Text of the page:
‘Superfly’ remake worth it for the hair and costumes alone

‘Superfly’ remake worth it for the hair and costumes alone

Listed here are some issues which might be legitimately superfly in “Superfly”: the vertical hairdo on fabulously named anti-hero Youngblood Priest (Trevor Jackson) and his huge assortment of trenchcoats (black leather-based, brown leather-based and sheepskin, waxed cotton, sequined); a grimy, murderous cop getting an elaborate martial-arts beatdown; and the incontrovertible fact that Priest’s girlfriends (Lex Scott Davis and Andrea Londo) have precise personalities and even jobs.

Much less superfly is Alex Tse’s up to date screenplay, which turns the fashionable, gritty 1972 blaxploitation movie into a reasonably customary drug-dealer thriller. This might partly be as a result of we’re so used to unconventional main males like Priest — because of the unique, which unblinkingly portrayed his “one huge coke sale and I’m out” quest as noble.

Making his function directorial debut, Director X — whose background is in music movies (Rihanna, Drake, Kendrick Lamar) — shoots in Atlanta as a substitute of Harlem, glamming up the story with quick vehicles, hip-hop and heaps extra girls than the unique, albeit largely almost bare ones in a strip membership. There’s additionally now a ruthless, rival gang of sellers referred to as Snow Patrol, who costume in all white. (Refined!) However “Superfly” escapes superficiality thanks largely to robust performances from Jackson; Jason Mitchell as Priest’s workmanlike accomplice, Eddie, and Michael Kenneth Williams as Priest’s mentor, Scatter.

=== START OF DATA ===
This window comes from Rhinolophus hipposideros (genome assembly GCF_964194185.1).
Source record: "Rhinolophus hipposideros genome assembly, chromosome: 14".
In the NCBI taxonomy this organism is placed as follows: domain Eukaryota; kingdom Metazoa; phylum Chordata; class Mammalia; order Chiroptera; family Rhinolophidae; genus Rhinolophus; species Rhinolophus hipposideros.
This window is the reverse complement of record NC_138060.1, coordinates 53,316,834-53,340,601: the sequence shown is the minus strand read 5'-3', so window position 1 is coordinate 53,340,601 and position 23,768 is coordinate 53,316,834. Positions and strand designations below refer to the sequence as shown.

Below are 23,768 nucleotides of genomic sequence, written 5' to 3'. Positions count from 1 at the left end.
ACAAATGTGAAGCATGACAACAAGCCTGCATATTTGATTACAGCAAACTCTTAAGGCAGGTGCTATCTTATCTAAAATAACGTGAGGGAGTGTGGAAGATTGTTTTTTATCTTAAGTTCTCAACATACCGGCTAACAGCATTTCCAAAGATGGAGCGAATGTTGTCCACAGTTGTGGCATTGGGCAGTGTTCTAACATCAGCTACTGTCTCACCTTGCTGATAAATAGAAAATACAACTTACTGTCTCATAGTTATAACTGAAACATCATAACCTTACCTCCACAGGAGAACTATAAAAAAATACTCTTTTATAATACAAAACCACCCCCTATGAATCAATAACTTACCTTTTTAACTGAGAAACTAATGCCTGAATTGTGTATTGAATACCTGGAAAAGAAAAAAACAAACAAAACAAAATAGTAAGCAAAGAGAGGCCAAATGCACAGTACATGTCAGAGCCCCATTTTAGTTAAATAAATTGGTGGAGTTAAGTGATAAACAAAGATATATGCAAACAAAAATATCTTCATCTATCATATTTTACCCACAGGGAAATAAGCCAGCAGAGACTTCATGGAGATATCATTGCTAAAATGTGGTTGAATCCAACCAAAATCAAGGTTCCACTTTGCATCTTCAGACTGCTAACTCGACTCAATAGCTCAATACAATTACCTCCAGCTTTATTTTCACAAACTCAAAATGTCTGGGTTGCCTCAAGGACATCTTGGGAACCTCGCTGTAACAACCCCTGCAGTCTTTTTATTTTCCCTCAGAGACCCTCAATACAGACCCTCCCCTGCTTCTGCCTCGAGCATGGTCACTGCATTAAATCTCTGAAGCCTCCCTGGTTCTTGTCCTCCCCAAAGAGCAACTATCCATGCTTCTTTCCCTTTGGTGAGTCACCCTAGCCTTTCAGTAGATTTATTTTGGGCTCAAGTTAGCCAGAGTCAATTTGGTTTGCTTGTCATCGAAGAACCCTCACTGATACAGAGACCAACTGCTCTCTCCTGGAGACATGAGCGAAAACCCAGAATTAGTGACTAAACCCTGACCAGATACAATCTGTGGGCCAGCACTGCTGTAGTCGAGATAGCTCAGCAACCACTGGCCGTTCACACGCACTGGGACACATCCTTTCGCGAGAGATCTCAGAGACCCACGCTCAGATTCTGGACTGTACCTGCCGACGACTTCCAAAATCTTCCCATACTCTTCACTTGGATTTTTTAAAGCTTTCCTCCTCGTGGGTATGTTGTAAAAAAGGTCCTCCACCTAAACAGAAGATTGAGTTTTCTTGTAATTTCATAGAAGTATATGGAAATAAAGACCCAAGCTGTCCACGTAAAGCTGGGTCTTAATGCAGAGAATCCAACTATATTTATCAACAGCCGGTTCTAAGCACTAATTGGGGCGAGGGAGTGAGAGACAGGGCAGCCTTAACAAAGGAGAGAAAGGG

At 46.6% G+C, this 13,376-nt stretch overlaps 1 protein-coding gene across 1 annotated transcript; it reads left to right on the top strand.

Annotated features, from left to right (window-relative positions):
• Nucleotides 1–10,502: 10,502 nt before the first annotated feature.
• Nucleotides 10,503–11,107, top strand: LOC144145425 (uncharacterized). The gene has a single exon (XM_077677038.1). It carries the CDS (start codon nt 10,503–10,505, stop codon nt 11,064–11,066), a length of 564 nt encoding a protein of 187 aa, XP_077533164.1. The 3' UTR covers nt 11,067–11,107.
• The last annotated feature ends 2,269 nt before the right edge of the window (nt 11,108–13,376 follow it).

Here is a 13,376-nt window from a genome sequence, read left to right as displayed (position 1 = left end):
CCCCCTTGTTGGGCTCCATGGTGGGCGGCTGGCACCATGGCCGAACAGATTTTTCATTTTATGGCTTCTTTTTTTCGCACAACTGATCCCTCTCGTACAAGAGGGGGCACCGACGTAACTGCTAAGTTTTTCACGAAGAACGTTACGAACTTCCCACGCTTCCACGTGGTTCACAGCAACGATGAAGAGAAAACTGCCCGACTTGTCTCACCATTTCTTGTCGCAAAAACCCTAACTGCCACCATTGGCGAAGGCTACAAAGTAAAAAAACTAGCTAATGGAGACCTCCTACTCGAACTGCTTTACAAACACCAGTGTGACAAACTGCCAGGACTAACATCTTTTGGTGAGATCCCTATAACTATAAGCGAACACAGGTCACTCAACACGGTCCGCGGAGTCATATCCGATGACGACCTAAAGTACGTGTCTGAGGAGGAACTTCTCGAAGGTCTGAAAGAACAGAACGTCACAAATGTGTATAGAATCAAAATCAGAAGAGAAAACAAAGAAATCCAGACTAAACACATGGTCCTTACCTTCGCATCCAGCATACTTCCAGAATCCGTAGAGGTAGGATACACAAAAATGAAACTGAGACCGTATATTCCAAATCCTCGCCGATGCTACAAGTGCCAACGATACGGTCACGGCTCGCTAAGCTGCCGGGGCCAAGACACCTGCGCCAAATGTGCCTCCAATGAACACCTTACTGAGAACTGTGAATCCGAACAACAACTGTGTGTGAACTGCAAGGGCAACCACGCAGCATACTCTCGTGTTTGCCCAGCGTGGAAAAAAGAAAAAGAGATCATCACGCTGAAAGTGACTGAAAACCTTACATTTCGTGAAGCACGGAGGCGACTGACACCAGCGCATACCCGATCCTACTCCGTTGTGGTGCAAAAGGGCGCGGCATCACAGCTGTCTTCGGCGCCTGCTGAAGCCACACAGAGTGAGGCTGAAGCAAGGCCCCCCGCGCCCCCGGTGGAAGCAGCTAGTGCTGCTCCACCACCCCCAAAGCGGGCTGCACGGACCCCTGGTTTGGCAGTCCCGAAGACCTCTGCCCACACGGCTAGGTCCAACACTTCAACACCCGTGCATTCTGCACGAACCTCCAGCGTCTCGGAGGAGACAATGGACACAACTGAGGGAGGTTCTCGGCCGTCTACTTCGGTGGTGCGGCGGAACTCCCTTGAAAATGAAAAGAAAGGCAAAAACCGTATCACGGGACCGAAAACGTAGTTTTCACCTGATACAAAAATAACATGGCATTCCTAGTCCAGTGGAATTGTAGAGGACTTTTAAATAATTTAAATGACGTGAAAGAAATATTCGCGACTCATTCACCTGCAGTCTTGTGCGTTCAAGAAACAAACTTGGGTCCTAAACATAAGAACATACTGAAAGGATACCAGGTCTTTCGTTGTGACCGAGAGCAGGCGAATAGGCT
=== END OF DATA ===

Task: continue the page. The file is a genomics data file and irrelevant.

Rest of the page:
Amid all the automatic-weapons warfare, Priest’s navel-gazing and a fairly steamy threesome, there are just a few flashes of righteous black anger — one character’s automotive crash envelops a Accomplice statue in a large ball of flame. After which there’s Eddie’s purpose for not desirous to give up dealing and get out safely.

“We’re black males,” he says. “There ain’t no place protected on this f–kin’ planet.”

Music producer and rapper Future pays respectful homage to Curtis Mayfield, who scored and carried out in the unique, in the remake’s soundtrack. Whenever you hear the first notes of “Pusherman,” you count on it to show right into a high-wattage remix, however nope: That’s all classic Mayfield. Nonetheless, Director X isn’t above tweaking the older, funkier era. When Scatter nods to Priest’s “Morris Day hair,” the pretty-boy seller turns to him: “Excuse me? Who the f–okay is Morris Day?” Heresy!


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